One of most significant measures introduced by recent governments has been the online system for submitting income-tax declarations, the “730 precompilato,” which has gained usage year by year. The online system replaces paper forms for the majority of income taxpayers, and makes it easier to double-check tax returns. The shift to electronic invoices within the public administration and the new VAT payment method have also increased the effectiveness of fiscal oversight.

The first Conte government promised a revolutionary flat tax rate (though this was in fact two rates of 15% and 20%). However, faced with budget difficulties and the need to fulfil other priorities, it reduced its promises for 2019 to a more limited tax reduction (to a 15% rate) solely for self-employed workers (“partite IVA”) with earnings below €65,000. Except for limited changes with regard to family allowances and write-offs for technological investments, no major reforms have been introduced. The second Conte government has promised to step up the fight against tax evasion and reform (and increase) family benefits, but such promises are not new, and they had not been realized by the close of the review period.

Overall, the Italian tax system is able to generate a sufficient amount of resources, but is still in need of a deeper reform to increase horizontal equity, reduce obstacles to competitiveness and facilitate foreign direct investment.

Citations:
http://www.sviluppoeconomico.gov.it/images/stories/documenti/Industria_40%20_conferenza_21_9
http://www.istat.it/it/files/2017/06/CS_-Redistribuzione-reddito-in-Italia_2016.pdf
http://www.cgiamestre.com/wp-content/uploads/2018/08/PF-TASSE-2017-18-1.pdf

Budgets

#38

To what extent does budgetary policy realize the goal of fiscal sustainability?

10
 9

Budgetary policy is fiscally sustainable.
 8
 7
 6


Budgetary policy achieves most standards of fiscal sustainability.
 5
 4
 3


Budgetary policy achieves some standards of fiscal sustainability.
 2
 1

Budgetary policy is fiscally unsustainable.
Budgetary Policy
5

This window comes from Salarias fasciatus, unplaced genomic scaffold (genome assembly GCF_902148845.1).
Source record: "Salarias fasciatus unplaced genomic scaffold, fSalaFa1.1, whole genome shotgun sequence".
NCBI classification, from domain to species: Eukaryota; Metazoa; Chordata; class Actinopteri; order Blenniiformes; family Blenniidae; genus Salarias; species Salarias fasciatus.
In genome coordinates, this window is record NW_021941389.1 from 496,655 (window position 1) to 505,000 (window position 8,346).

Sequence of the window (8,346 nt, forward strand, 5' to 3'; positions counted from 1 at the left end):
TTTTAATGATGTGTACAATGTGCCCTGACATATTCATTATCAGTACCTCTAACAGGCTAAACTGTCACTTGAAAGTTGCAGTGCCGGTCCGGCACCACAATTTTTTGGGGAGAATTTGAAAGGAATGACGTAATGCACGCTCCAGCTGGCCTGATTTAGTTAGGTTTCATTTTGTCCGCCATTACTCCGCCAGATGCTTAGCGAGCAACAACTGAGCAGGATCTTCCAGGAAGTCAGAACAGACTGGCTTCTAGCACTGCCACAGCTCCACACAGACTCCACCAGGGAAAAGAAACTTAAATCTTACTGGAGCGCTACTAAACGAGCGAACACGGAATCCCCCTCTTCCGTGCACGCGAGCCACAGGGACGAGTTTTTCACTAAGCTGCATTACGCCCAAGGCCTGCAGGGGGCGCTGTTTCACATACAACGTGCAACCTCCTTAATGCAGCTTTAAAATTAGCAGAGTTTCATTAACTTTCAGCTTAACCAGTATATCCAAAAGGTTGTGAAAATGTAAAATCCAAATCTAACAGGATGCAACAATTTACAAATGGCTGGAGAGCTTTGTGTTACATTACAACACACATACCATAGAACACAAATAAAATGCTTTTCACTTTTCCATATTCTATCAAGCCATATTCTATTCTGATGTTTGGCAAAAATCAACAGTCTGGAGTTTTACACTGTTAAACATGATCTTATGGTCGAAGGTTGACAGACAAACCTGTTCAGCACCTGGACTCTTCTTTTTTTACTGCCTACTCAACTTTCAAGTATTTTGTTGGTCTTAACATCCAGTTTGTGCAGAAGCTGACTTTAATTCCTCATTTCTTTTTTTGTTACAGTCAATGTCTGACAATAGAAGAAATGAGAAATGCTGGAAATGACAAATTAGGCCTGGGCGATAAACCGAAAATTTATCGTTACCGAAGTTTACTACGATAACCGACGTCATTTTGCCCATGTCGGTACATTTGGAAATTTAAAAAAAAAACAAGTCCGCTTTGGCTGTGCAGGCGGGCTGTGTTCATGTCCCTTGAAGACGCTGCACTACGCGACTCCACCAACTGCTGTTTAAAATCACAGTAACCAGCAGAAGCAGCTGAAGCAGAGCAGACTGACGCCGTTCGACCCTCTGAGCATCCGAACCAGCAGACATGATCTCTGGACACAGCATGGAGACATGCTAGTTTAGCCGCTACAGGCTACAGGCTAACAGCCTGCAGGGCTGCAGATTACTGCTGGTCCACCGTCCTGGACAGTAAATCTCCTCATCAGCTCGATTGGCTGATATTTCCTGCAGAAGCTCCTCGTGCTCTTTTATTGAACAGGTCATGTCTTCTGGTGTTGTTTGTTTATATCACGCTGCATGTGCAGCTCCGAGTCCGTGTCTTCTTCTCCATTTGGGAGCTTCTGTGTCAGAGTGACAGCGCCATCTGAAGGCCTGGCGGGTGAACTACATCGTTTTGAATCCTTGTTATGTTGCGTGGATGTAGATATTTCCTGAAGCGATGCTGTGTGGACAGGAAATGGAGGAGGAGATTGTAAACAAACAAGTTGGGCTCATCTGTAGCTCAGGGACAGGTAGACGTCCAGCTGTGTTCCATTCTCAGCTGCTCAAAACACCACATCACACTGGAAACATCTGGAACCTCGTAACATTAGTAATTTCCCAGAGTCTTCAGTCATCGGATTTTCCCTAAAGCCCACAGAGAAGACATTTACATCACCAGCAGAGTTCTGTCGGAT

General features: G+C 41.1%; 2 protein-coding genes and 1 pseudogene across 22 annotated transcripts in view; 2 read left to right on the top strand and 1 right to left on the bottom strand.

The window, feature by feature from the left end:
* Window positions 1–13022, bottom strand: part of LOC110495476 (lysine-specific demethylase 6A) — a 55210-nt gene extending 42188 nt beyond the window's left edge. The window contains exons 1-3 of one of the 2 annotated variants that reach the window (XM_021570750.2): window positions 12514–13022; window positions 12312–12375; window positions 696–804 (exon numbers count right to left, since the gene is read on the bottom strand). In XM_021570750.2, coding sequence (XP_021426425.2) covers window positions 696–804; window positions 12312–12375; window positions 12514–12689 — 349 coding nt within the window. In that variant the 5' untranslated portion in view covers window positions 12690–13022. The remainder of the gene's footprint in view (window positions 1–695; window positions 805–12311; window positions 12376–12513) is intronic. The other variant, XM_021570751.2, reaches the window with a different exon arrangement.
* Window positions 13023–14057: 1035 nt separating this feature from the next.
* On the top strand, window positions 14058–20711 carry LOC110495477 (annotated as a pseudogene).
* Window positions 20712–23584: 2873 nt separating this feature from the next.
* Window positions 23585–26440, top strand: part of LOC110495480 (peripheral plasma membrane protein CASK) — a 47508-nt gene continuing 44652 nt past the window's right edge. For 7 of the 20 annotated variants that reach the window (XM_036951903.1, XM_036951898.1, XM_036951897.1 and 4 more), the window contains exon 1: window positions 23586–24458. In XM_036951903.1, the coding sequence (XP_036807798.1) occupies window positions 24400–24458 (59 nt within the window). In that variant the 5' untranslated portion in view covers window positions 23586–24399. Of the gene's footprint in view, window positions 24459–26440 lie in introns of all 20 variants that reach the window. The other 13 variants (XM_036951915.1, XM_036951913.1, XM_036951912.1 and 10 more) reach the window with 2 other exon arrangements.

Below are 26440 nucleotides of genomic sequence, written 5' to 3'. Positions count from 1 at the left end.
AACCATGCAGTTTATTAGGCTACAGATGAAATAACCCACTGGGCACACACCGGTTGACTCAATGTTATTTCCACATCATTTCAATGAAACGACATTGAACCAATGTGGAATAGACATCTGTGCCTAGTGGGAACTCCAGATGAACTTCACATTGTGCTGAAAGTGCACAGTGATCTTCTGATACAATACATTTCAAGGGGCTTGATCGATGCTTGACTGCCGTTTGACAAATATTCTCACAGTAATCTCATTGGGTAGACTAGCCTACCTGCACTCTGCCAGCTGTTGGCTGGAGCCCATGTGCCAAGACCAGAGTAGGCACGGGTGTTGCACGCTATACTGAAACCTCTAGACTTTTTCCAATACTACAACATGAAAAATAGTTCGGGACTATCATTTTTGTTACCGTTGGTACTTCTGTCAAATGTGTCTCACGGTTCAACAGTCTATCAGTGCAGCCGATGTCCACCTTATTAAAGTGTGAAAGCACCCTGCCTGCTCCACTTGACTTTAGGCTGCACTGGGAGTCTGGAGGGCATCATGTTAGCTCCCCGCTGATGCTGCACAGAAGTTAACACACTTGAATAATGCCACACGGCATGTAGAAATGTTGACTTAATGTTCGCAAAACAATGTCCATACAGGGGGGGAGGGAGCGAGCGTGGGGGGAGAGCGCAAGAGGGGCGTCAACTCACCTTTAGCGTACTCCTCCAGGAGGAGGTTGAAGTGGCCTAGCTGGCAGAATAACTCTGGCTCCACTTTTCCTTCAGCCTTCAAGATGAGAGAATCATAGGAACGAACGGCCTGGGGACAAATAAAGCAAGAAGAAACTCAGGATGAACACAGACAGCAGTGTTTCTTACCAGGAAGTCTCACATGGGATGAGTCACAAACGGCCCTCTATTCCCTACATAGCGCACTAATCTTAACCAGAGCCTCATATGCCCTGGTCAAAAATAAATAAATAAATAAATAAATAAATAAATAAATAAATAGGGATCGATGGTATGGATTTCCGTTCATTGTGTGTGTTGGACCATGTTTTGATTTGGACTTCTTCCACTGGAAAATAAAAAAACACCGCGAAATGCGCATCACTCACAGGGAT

Italian governments have struggled over the past years to pursue budget consolidation during an era of prolonged economic stagnation. Fiscal policies have gradually reduced yearly deficits and produced a strong primary surplus. Yet because of the recession environment, attempts to reduce the huge debt stock (by selling, for example, public properties or stocks of state-owned companies) have had little success or have been postponed. The improved climate on the international markets and European Central Bank policies have yielded a sharp decline in interest rates for Italian long-term treasury bonds. This has eased the country’s budgetary pressures. After a modest recovery in 2016, economic growth accelerated through 2017, which has slowed the growth in public debt.

Fiscal policies for 2017 and 2018 benefited from the improved economic conditions. Taking advantage of the flexibility allowed by the European Union for countries introducing significant structural reforms, Italy’s government pursued a path of modest fiscal consolidation balanced by measures intended to sustain economic recovery. Tax reductions and incentives for entrepreneurial activities were only partially offset by reductions in public expenditure. In general, cuts to public expenditure, proposed in the government’s spending review, were implemented more slowly than initially proposed. This was due to resistance from interest groups and fear that such cuts would have recessionary effects. The pace of privatization of public assets was slower than anticipated.

The first Conte government initially sought to diverge significantly from this prudent path, proposing (contrary to previous agreements with the European Commission) an increase in the public deficit for 2019 to 2.4%, and a delay in efforts to reduce the public debt until 2020 or 2021. This rapidly produced tensions in the financial markets, and the spread between 10-year Italian and German government bonds rose in November 2018 to a high of 311 basis points (from about 140 under the previous government). After tense negotiations between the Italian government and the EU, and further bargaining within the government itself, the proposed deficit level was reduced to about 2%. However, the possibility that the EU might open an excessive deficit procedure emerged again in the spring of 2019, and this eventuality was avoided only through further revision of the budgetary goals. The economic stagnation of 2019 created difficult conditions for the new 2020 budget. The fall of the first Conte government, triggered by Salvini and the Northern League, left Conte’s new majority (supported by the Five Star Movement and the PD) with a difficult budgetary situation. The new government decided to pursue a path of fiscal prudence, and to take a more cooperative approach toward the European Commission. This has calmed financial markets, but has left few resources available to address the country’s social problems.